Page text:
||Woo Young Choi, MD, Department of Neurology, The Johns Hopkins School of Medicine; Daniel R. Gold, DO, Departments of Neurology, Ophthalmology, Neurosurgery, Otolaryngology - Head & Neck Surgery, Emergency Medicine, and Medicine, The Johns Hopkins School of Medicine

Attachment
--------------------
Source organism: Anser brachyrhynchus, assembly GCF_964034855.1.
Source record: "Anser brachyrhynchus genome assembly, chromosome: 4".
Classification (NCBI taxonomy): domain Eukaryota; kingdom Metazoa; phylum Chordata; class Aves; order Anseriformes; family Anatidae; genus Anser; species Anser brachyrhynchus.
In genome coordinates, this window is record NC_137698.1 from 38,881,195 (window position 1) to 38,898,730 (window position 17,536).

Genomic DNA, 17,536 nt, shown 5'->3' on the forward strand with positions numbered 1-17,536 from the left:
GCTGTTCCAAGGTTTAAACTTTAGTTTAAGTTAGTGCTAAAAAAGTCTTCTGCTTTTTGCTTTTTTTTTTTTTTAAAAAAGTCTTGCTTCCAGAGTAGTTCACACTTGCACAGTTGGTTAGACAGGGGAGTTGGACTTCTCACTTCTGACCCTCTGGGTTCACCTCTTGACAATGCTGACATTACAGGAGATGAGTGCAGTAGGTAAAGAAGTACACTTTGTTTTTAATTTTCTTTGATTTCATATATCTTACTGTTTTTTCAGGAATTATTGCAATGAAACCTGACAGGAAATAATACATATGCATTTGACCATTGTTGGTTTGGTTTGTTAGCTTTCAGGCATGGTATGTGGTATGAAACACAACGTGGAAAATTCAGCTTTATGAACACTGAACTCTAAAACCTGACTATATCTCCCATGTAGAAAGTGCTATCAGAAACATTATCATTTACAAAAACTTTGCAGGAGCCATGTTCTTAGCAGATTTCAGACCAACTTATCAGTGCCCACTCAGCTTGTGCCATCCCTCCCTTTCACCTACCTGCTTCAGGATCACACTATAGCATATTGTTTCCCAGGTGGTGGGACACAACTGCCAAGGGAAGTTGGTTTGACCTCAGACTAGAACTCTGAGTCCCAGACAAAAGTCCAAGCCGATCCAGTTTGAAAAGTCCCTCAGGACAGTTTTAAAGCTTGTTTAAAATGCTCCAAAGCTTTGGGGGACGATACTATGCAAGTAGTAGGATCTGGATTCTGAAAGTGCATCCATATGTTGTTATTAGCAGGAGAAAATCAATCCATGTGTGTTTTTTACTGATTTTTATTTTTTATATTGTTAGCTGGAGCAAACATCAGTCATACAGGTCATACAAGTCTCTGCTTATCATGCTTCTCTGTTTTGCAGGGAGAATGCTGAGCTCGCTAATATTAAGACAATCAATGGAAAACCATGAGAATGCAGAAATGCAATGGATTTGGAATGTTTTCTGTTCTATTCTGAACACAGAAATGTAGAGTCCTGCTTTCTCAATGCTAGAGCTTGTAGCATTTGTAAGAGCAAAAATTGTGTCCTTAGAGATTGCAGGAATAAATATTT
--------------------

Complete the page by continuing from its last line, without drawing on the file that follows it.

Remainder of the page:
||Question #1: Watch the first portion of the video until you are told to stop. Is this vestibular nystagmus more likely to be peripheral or central? A. Peripheral B. Central Answer for #1: A. Incorrect. While the patient has upbeat-torsional (top poles beating toward the right ear) nystagmus which is typical of right posterior canal (PC, canalithiasis) benign paroxysmal positional vertigo (BPPV), and while the patient's head position is not shown, the relatively mild nystagmus seen in the video persists without a crescendo-decrescendo appearance as would be expected in BPPV, and typical PC-BPPV usually lasts <15-30 seconds. Although a PC cupulolithiasis (otoconia adhere to the cupula as opposed to free-floating within the canal itself) could cause a mild and more prolonged upbeat (UB)-torsional nystagmus, this patient had nystagmus due to an acute left medial longitudinal fasciculus (MLF) stroke. B. Correct. This patient had a right MLF stroke. PC-BPPV creates UB-torsional nystagmus due to excitation/hyperactivity of the right PC due to flow of otoconia. Spontaneous (not provoked) vertical-torsional spontaneous nystagmus is highly suspicious of a central etiology. Since the posterior and anterior canal (AC) afferents travel through the MLFs, lesions that cause asymmetry in these pathways can create spontaneous nystagmus with vertical and torsional components. In this case, the stroke involves the right MLF, and so injures those AC and PC pathways that originated in the left labyrinth. The AC afferents can be thought of as the upward or anti-gravity pathways (e.g., if you pitch your head forward, you stimulate the AC and your eyes move up), while the PC afferents can be thought of as the downward or gravity pathways (e.g., if you pitch your head backward, you stimulate the PC and your eyes move down). So if the AC/upward pathways are preferentially infarcted or hypoactive, there will be a predominance of PC/downward tone which creates a downward slow phase followed by an upward (UB) fast phase. Torsion and other patterns of spontaneous nystagmus seen with MLF injury are discussed below. Question #2: Which of the following patterns of spontaneous nystagmus would be unexpected with an acute unilateral MLF lesion? A. Ipsiversive conjugate torsional nystagmus B. Upbeat nystagmus, more in the contralesional eye C. Downbeat nystagmus, more in the ipsilesional eye D. Hemi- or jerky see-saw nystagmus E. Left-beating horizontal-torsional nystagmus. Answers for #2 (please read reference 1). A. Correct. When vertical-torsional nystagmus present and related to unilateral injury, it will always be ipsiversive. In the case of right MLF syndrome, the AC and PC afferents that originated in the (contralateral) left labyrinth are involved. However, those AC and PC afferents that originated in the (ipsilateral) right labyrinth and traverse the left MLF are unaffected. Therefore, the torsional nystagmus results from unopposed torsional slow phases (top poles moving toward the left ear) generated by the normally functioning right anterior and posterior semicircular canal pathways, which is followed by a quick phase towards the right ear, and an ipsiversive (top poles toward the right ear) spontaneous nystagmus. B. Correct. To explain this pattern, consider the AC or upward/anti-gravity pathways. The excitatory fibers from the left AC decussate at the pontomedullary junction and ascend in the right MLF (in addition to the brachium conjunctivum and ventral tegmental tract) to innervate the left superior rectus (SR) and right inferior oblique (IO). Injury to the right MLF that mainly involves AC pathways would therefore cause more PC or downward tone/slow phase, and UB nystagmus. Because the primary action of left SR is supraduction, there should be more UB in the left (contralesional) eye. Because the primary action of right IO is excycloduction, there should be more torsion in the right (ipsilesional) eye. C. Correct. To explain this pattern, consider the PC or downward/gravity pathways. The excitatory fibers from the left PC decussate at the pontomedullary junction and ascend in the right MLF to innervate the left superior oblique (SO) and right inferior rectus (IR). Injury to the right MLF that mainly involves PC pathways would therefore cause more AC or upward tone/slow phase, and downbeat (DB) nystagmus. Because the primary action of left SO is incycloduction, there should be more torsion in the left (contralesional) eye. Because the primary action of right IR is infraduction, there should be more DB in the right (ipsilesional) eye. D. Correct. In hemi- or jerky see-saw nystagmus, the vertical components are in opposite directions - e.g., DB in the ipsilesional eye and UB in the contralesional eye, but with a conjugate ipsiversive fast phase. Damage to utricle and/or vertical semicircular canal pathways are thought to be responsible for this nystagmus. The utricle fibers originating in the left labyrinth will decussate and ascend in the right MLF to innervate ipsilateral SR and contralateral IR. Since a skew deviation is a common consequence of an acute MLF lesion as in this case (right MLF lesion will result in the right eye being too high and the left eye being too low) the upward movement OD and downward movement OS due to the skew can be thought of as the slow phases, so that the fast phases are DB OD (ipsilesional) and UB OS (contralesional). E. Incorrect. Left-beating horizontal-torsional nystagmus would usually be seen with an acute peripheral vestibulopathy (vestibular neuritis) on the right, although a central lesion can sometimes mimic this pattern, for instance a stroke involving the right vestibular nucleus. Summary: This 55 year-old woman with hypertension presented to the emergency department for acute onset dizziness. She had adduction paresis OD and abducting nystagmus OS, consistent with a right internuclear ophthalmoplegia (INO). She also had a skew deviation with right hypertropia, related to utricle-ocular motor pathway involvement, in addition to spontaneous UB-torsional (top poles toward right ear) nystagmus, with more UB in the left eye, and more torsion in the right eye. Of note, this patient's nystagmus also increased with fixation removed (see the first part of the video, where nystagmus was recorded with infrared VOG in the dark), which is typically thought of as a ‘peripheral' feature of vestibular nystagmus, but which is well recognized to be present in some ‘central' cases as well2. By 48 hours, the nystagmus had resolved completely, which is typical of the spontaneous nystagmus seen acutely due to an MLF lesion. Although MRI in this case did not show an acute stroke, small posterior fossa strokes may be missed on MRI, especially in the first 24-48 hours, and especially with brainstem ischemia. Clinically, the lesion would have to involve the right MLF given the patient's constellation of highly localizing signs.